Keeping Your Budget in Check this Holiday Season
Even the most diligent budgeters can overspend when the holidays arrive. After all, no one wants to feel like Scrooge when the atmosphere is full of holiday cheer. In 2014, Americans spent more than $616 billion on holiday shopping in stores, and nearly $102 billion shopping online, according to the National Retail Federation. With so much holiday spending going on, how can you stay on budget and avoid overspending this holiday season?
These tricks can help you stick to a budget while still sharing gifts with your family and friends:
- Create a holiday shopping budget and stick to it. In addition to your regular monthly household budget, set up a budget for what you’ll spend on holiday shopping. Assess your current finances and decide what you can afford to spend on holiday gifts. Avoid going into debt to fund holiday purchases. Ideally, holiday expenses shouldn’t linger longer than the decorations!
- Make a gift list. It’s just not practical to buy for everyone you know. Limit your gift-buying to those who are nearest and dearest. Share holiday cheer with acquaintances through cards, personal notes and home-baked treats. Many larger families and groups of friends pick names or do fun gift exchanges to keep costs down, while still helping everyone feel included. Decide how much you’ll spend on each person and stick to that budget commitment. Keep your list on hand when you’re shopping.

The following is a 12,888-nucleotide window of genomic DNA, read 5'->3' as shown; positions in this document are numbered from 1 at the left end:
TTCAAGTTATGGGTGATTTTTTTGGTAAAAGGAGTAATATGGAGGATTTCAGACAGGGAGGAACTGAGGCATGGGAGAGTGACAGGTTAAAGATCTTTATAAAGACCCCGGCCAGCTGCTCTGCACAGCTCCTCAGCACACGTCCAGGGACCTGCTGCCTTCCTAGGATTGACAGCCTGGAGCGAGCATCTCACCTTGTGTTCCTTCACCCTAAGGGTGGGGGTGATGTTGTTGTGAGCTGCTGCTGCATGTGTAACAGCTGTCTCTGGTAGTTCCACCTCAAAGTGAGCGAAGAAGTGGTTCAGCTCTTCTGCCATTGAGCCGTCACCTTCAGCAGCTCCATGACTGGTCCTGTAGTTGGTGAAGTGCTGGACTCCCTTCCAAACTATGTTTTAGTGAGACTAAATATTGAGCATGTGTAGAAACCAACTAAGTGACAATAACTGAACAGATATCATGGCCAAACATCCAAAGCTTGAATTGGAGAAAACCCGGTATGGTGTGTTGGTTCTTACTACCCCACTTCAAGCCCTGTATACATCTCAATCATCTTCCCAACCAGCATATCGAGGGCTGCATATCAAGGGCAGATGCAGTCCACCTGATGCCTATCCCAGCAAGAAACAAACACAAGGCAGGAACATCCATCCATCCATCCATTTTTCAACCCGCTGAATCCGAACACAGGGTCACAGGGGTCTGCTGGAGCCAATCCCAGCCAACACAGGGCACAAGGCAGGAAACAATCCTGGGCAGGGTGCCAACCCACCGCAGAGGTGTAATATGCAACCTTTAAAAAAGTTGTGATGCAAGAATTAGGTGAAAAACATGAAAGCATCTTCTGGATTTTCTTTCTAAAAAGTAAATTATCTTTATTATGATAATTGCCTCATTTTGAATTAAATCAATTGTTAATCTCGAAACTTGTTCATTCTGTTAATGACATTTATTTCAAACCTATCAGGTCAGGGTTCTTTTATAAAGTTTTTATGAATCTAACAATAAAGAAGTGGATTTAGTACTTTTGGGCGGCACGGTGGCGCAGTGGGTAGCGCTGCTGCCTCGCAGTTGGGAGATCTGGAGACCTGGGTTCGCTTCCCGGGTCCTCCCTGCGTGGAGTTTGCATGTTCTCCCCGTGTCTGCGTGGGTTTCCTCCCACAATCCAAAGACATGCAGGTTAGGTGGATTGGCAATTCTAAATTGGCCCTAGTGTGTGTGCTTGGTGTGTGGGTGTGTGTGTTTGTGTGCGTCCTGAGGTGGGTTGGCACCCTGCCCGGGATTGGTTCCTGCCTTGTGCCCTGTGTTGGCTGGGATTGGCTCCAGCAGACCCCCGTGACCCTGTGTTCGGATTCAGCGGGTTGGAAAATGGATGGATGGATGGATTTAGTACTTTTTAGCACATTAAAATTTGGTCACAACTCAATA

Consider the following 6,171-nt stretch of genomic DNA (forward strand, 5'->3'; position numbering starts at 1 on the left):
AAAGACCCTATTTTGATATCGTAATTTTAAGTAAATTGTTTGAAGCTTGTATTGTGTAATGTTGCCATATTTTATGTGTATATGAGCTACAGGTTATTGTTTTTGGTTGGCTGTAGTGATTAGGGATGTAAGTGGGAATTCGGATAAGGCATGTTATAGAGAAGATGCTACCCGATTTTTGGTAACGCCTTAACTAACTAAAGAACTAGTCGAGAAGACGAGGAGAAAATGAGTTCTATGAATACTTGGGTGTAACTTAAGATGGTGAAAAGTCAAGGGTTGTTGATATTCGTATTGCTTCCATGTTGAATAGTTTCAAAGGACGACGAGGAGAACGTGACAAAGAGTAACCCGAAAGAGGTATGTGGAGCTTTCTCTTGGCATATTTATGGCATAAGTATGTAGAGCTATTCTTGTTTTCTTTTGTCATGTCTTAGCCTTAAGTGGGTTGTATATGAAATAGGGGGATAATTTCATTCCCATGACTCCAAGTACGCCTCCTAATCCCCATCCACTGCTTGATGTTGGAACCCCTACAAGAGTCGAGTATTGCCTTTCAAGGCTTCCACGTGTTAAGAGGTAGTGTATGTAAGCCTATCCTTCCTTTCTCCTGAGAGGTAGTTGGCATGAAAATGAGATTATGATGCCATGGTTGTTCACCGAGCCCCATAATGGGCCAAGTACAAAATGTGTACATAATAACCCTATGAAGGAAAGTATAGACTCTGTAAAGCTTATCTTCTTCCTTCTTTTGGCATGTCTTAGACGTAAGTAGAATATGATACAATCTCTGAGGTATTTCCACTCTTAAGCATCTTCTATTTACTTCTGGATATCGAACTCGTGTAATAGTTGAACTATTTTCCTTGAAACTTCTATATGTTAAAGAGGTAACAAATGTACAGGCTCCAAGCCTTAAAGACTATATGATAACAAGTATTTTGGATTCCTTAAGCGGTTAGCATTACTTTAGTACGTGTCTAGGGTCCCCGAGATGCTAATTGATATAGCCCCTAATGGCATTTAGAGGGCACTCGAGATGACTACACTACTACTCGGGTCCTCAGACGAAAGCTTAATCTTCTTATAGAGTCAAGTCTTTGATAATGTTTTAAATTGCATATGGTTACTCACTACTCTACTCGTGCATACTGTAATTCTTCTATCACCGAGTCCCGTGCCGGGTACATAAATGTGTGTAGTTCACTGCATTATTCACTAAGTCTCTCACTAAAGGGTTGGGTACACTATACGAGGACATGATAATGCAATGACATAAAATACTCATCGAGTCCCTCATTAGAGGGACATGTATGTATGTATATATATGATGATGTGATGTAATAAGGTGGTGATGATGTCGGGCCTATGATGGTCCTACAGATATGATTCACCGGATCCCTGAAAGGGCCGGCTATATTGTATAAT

- Take charge of online charging. Online shopping grew nearly 7 percent in 2014, according to the NRF. People shop online for convenience, variety and great deals. For security reasons, you should always use a credit card for online shopping, but be aware that credit card use may tempt you to overspend, and could potentially impact your credit score if you max out your credit cards on holiday purchases. Stick to your budget when shopping online.
- In person, use cash. No one likes to carry a wad of cash during the holidays, but paying with cash in a retail store has some major advantages over credit. Seeing actual bills leave your hands may make you more dedicated to your budget. Plus, you’ll be paying for the item only once, rather than potentially paying interest on a credit purchase after the holidays. Finally, you may find merchants offer incentive or discounts for cash purchases. They may even be more willing to negotiate a deal, since a cash sale means they don’t have to pay the transaction and service fees associated with a credit card purchase.
Generosity is a hallmark of the holiday season. By following a budget and being aware of how you use credit during the holidays, you can give your loved ones great holiday gifts – and give yourself a more financially bright new year.